And then you think, wow, each one of them had a mom and dad, and at some point in their lives they were just little kids and, like what the fuck happened? What's their story?

Anyhow fuck TampaBay.com and the people behind this cruel and parasitic sh*t. It's so not right to make money off these people.
posted by Skygazer at 11:51 AM on April 9, 2009


It is fucking disgusting but, yeah, I spent a while looking. I occasionally watch shows like Cops which my wife calls 'Republican TV' but this is so much worse. Ugh.
posted by ob at 12:22 PM on April 9, 2009


Party Time!
posted by Ogre Lawless at 1:24 PM on April 9, 2009


OMG... this is bad, but sooo much fun to look through! Really I am ashamed, but can't stop clicking!
posted by iohyem at 2:08 PM on April 9, 2009


That's odd, it's mostly white people.
posted by Brandon Blatcher at 10:29 AM on April 9 [+] [!]


O_O
posted by Baby_Balrog at 2:30 PM on April 9, 2009


That's odd, it's mostly white unattractive people.

FTFY.
posted by bwg at 6:37 PM on April 9, 2009


Yeah, it drops off in 60 days, but it's archived forever.
posted by unrepentanthippie at 4:36 AM on April 10, 2009


Maybe we need a crowd sourced website that features the pictures, addresses and phone numbers of the folks who were involved in creating mugshots.tampabay.com and any similar efforts. You know, as a public service.
posted by ryoshu at 12:30 PM on April 9 [1 favorite +] [!]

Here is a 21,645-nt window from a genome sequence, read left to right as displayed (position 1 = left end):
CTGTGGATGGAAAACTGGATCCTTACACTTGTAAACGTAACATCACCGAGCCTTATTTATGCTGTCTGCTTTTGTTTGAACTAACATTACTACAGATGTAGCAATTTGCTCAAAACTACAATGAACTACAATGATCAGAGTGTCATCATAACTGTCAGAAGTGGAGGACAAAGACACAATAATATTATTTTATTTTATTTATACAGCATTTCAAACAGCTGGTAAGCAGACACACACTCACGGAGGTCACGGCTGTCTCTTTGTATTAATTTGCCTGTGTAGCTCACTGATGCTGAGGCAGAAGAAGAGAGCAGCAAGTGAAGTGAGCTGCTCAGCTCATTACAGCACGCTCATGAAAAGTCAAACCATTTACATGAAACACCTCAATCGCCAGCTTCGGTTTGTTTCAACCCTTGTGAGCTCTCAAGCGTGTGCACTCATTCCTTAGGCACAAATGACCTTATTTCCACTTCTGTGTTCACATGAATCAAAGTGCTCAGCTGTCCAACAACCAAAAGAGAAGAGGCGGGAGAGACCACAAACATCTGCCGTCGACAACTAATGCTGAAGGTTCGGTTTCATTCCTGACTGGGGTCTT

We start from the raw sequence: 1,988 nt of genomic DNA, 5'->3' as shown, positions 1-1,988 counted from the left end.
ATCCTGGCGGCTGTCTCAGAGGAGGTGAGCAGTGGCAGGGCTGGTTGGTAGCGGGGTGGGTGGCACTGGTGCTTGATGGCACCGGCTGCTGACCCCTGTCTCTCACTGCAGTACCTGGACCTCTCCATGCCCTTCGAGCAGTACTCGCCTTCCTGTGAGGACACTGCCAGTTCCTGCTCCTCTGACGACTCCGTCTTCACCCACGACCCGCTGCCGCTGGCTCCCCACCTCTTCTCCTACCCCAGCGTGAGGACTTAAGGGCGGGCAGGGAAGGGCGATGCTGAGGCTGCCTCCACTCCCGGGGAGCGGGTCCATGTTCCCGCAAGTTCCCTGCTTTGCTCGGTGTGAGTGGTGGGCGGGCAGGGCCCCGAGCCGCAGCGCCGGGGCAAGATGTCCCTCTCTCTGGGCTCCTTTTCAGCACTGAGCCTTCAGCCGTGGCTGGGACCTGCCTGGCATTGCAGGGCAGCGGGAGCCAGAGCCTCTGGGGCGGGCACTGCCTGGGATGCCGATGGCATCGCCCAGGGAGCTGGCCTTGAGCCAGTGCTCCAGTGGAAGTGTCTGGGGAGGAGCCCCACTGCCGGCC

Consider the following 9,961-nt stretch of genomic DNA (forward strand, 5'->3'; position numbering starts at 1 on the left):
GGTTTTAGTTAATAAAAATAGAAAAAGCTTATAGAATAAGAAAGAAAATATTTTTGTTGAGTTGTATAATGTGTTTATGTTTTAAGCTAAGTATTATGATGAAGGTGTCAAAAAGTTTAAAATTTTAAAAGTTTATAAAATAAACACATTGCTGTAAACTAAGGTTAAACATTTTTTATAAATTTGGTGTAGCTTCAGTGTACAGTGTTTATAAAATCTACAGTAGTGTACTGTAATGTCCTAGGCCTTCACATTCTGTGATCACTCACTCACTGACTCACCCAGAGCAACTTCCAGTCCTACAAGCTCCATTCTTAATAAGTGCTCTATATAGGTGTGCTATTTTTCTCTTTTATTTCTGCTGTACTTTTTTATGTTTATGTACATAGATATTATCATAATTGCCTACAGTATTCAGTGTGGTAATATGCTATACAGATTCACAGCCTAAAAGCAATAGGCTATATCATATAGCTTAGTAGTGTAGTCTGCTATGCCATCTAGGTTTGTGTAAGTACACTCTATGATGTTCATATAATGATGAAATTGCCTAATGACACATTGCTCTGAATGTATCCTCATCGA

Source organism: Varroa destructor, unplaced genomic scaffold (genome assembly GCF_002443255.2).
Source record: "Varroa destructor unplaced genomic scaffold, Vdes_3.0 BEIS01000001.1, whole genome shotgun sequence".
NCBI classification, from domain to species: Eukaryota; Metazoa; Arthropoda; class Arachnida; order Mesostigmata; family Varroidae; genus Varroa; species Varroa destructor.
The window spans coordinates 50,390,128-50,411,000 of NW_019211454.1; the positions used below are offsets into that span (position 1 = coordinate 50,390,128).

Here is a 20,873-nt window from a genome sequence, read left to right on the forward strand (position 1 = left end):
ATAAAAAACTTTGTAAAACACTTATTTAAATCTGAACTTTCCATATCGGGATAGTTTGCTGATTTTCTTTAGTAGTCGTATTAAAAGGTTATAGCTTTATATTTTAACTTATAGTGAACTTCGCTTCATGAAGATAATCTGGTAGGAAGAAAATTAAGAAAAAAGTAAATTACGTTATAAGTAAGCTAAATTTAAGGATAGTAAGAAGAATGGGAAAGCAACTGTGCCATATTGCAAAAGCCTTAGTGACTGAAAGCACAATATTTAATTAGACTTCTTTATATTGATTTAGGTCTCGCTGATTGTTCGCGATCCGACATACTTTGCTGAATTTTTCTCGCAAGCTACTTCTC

Exactly this. Surely the identities of law enforcement and associated support personnel, and their home addresses should be public info. And if it's public info, there's no reason not to publish it in a spiffy Web 2.0 realtime format. Right?
posted by werkzeuger at 7:28 AM on April 10, 2009


Browsing this site, I'm struck by how many of these arrests are drug related -- and what a sad commentary that is on the lives of these people and our society. What does it say about us as a culture that for so many people the best thing we have to offer them is meth or oxycodone?

On a more pragmatic note, I'm never letting my daughter get a tattoo. That alone should greatly improve her chances of staying out of jail.
posted by srt19170 at 7:47 AM on April 10, 2009


Happens I live in Pinellas County. This same info has been on the web directly from the Pinellas Co Sheriff's Dept for several years now at least. It's not a new thing.
posted by keptwench at 9:02 AM on April 10, 2009


On a more pragmatic note, I'm never letting my daughter get a tattoo. That alone should greatly improve her chances of staying out of jail.

Yeah, all those tattoos committing crimes, what a sad, sad world. I really hope your statement was a joke.
posted by MaryDellamorte at 10:00 AM on April 10, 2009


I'm with iamkimiam - this is just wrong and horrible. If you think this stuff won't haunt you for the rest of your life, think again. Where I work, we routinely do background checks and googling (for the record, I don't like this one iota) and because we also routinely have 80 applicants for every job opening, we just toss anyone with anything resembling a record.

Well, I think that the laws should be changed on what can be used to prevent someone from getting a job as far as doing background checks. But the fact that you're doing those background checks already means that putting the pictures in a fancy scroller doesn't make it any worse for those people.
posted by delmoi at 10:01 PM on April 10, 2009 [1 favorite]